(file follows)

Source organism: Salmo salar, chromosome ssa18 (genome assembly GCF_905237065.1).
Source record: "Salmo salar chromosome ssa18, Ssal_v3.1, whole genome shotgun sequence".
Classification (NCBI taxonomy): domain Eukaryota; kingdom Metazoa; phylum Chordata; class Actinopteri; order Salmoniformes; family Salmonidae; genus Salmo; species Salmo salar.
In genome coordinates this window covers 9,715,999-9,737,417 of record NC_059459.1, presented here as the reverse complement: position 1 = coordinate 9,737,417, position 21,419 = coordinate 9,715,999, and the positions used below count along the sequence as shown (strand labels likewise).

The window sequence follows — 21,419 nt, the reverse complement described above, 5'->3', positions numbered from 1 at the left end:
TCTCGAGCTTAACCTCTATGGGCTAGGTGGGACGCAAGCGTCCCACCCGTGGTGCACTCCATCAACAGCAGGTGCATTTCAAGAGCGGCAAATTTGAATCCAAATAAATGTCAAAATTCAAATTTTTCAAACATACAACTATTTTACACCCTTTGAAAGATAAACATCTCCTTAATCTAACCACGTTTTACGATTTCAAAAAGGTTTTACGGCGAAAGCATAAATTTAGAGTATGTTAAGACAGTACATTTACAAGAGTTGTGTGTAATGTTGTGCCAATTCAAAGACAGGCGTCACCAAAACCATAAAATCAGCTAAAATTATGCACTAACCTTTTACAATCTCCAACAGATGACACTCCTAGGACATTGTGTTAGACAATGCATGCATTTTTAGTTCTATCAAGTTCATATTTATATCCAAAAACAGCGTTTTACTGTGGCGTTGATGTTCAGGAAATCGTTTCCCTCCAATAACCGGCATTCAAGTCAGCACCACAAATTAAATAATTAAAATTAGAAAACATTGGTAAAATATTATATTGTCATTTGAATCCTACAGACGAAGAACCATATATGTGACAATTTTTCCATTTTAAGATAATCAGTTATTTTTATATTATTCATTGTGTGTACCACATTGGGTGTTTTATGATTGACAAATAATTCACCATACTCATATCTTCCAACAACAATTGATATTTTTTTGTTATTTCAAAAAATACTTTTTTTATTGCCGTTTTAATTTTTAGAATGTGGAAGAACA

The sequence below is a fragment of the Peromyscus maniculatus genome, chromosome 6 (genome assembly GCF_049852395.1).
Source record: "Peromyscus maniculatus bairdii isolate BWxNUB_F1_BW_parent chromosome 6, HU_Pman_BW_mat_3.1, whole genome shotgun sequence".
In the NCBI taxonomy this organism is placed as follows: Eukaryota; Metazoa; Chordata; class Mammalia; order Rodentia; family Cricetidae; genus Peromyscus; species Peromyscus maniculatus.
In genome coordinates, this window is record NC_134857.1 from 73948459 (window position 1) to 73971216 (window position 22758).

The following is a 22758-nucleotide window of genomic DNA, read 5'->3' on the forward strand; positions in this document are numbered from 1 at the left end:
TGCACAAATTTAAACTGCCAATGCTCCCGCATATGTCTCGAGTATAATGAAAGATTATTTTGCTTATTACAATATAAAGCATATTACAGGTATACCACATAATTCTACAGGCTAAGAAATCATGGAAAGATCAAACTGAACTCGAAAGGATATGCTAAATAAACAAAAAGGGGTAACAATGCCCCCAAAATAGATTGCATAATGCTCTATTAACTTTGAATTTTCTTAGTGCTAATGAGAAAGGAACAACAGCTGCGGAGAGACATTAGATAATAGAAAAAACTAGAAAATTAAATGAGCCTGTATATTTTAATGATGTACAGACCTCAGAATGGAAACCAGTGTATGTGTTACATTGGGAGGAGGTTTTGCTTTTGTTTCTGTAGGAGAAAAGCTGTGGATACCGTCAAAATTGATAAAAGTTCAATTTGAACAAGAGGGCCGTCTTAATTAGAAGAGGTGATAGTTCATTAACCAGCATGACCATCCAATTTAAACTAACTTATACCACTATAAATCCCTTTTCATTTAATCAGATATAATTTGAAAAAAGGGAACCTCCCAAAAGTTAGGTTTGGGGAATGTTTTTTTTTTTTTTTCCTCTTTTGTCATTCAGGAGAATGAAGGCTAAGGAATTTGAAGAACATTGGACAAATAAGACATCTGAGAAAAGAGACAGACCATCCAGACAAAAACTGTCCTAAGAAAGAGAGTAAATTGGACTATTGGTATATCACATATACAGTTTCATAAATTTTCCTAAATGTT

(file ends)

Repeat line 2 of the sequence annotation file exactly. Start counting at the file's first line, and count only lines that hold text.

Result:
Source record: "Salmo salar chromosome ssa18, Ssal_v3.1, whole genome shotgun sequence".